Friday, September 13, 2013

Ten Email Commandments

By Tim Harford

There have never been so many ways to get things done – or so many distractions. This is the ultimate guide to mastering the technology that rules our lives

1. Email is your servant

Corner-office people have secretaries to prevent them being interrupted. They take incoming calls and turn them into written records. They fend off time-wasters. They create blocks of unbroken time during which real work can be done. Email will do all this for you too – and while I am a Gmail user, most modern email programs or services should allow you to do likewise.

First, switch off most, if not all, notifications: the blinking red light on the BlackBerry, the little icon in the corner of the screen, the automated email telling you that someone has mentioned you on Twitter. Most websites, apps, devices and software programs will have a “settings” section and, with that, a “notifications”. If you can’t find it, Google it. Switch ’em off.

You might make an exception for rare events: once a week or so, someone I already know will try to send a private message to me on Twitter. I have told Twitter to send me an email when this happens, but I don’t need a little blinking light to tell me that someone has sent me an email. Unless the End Times Are At Hand, someone has always just sent me an email. I’ll answer when I am ready.

Your phone can prevent interruptions too: a voicemail message can politely ask people to text or email you. Presto: instant personal assistant. Whenever you have finished what you were actually intending to do, fire up your email. Emails form a permanent, searchable record. Consult that record at a time convenient to you.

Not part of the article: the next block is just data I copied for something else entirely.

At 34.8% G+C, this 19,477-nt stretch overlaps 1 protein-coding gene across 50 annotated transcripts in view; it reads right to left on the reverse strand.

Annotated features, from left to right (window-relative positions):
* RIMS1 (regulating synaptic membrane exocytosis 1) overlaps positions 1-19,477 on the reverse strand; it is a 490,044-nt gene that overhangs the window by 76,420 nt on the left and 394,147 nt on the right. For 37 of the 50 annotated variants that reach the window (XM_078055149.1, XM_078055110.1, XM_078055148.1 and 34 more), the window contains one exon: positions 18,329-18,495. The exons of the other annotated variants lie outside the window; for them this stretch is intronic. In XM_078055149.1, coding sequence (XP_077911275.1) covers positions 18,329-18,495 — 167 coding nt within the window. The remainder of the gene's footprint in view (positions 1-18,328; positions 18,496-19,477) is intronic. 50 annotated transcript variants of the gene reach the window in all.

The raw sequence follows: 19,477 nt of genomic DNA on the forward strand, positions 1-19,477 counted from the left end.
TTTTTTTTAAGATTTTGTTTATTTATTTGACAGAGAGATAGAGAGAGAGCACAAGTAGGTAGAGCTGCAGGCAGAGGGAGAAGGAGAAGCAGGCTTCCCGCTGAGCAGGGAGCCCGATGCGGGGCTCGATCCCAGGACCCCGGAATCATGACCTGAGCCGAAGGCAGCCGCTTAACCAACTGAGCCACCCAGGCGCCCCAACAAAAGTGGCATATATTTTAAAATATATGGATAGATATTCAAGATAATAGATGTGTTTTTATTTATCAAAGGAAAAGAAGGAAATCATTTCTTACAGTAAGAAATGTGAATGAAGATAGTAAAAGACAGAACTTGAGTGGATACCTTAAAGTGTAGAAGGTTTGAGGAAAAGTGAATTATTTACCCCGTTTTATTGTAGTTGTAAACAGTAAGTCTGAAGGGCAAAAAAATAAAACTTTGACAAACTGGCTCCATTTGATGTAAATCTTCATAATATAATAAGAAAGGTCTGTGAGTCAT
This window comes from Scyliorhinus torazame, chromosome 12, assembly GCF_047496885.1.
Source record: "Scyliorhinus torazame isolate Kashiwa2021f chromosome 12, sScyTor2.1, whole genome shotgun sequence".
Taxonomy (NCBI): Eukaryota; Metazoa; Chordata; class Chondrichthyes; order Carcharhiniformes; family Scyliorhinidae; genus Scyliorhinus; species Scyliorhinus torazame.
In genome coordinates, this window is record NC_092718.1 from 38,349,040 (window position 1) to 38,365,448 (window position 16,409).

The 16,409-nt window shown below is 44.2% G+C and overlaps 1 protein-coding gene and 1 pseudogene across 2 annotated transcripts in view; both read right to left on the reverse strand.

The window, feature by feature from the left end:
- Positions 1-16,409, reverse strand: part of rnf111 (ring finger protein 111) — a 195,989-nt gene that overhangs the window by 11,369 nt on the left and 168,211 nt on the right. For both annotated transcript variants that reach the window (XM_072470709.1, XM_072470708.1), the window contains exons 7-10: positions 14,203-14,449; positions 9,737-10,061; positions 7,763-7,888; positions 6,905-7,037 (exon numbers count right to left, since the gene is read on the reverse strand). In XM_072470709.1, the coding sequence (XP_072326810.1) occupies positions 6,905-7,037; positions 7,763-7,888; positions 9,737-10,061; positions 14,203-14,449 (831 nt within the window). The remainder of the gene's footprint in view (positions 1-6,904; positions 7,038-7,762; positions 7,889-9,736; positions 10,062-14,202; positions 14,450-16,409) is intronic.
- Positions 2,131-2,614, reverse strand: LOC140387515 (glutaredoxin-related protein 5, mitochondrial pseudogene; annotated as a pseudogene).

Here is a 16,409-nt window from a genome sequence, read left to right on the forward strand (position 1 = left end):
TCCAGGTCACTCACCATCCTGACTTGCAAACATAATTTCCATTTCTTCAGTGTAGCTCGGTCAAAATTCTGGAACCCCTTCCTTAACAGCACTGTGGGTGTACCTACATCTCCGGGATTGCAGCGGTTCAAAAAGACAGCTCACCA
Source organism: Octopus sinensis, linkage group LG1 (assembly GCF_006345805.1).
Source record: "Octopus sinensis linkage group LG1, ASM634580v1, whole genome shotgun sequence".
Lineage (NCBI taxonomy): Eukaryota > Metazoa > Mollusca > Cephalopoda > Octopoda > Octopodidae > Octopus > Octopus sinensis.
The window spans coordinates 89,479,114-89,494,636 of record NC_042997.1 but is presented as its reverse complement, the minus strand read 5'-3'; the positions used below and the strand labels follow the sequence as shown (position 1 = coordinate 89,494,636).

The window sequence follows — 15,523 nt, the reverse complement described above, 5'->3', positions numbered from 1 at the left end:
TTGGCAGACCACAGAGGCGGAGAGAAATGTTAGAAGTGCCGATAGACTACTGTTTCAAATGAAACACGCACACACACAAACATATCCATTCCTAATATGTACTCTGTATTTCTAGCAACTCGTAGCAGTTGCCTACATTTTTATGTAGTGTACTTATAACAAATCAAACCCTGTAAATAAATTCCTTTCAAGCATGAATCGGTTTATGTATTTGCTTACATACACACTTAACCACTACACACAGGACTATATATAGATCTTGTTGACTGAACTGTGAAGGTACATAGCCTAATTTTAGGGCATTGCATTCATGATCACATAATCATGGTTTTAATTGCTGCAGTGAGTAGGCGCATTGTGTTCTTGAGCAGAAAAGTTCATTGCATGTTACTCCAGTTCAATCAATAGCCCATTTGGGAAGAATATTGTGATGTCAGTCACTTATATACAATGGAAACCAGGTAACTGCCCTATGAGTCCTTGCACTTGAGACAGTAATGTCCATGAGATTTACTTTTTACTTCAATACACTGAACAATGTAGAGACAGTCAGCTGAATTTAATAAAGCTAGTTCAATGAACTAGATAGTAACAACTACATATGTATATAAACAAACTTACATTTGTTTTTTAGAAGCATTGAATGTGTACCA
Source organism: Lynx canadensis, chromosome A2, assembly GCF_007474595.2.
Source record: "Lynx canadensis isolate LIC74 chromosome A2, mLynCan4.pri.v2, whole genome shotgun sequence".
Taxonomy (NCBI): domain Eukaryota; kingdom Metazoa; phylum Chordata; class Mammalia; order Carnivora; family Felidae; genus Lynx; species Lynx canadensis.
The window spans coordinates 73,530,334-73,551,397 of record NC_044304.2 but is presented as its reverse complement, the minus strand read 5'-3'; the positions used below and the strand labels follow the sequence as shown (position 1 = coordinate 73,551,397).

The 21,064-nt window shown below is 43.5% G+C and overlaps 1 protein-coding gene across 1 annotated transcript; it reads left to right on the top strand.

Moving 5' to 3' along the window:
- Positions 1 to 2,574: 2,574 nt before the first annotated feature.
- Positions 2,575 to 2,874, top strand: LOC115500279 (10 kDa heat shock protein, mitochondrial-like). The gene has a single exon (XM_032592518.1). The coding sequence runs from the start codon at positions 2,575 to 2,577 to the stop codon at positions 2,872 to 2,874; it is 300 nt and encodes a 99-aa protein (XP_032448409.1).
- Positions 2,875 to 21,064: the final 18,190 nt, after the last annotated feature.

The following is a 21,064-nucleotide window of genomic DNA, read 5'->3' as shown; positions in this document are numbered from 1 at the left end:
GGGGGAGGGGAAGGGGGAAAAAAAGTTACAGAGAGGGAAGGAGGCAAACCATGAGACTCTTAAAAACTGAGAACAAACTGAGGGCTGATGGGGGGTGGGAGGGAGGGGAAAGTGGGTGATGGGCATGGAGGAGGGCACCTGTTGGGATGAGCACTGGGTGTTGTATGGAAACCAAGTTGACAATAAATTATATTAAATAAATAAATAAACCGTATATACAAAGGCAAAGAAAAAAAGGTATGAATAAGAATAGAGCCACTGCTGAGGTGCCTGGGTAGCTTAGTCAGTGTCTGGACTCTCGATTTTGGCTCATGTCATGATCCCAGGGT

2. Don’t bother filing your emails – archive them.

Back in the day, people would file their old emails in folders. Gmail popularised the idea of a catch-all Archive: the equivalent of dumping all your documents in a wheelie bin beside your desk and rooting around in there if you ever need to find anything. If your email program doesn’t have a default archive like Gmail, it’s easy to achieve a similar effect: just create one folder for yourself marked “Archive” and dump anything you might vaguely wish to see again into that folder.

Perhaps this sounds insane. Trust me. The difference between a modern email archive and a wheelie bin is that the archive is searchable. If you’ve ever googled a document that you now have in your filing cabinet, you’ve realised the basic idea: search is now so good it is usually quicker to search for something in an undifferentiated archive than it is to find the folder where you painstakingly filed it.

I am serious about this. You do not need to waste time with elaborate folder systems. Forget about them. I use folders only for very specific projects. For instance, I often find myself agreeing to speak at conferences or book festivals, and it can be handy to use a single sub-folder to store all the emails relevant to a particular gig. When the event is finished, I drag the whole sub-folder into a folder marked “Past Events” and it will never distract me again.

More often than not, though, folder structures become unwieldy; choosing the right folder into which to drop an email becomes an extended exercise in thumb-sucking taxonomy, and finding it again becomes impossible.



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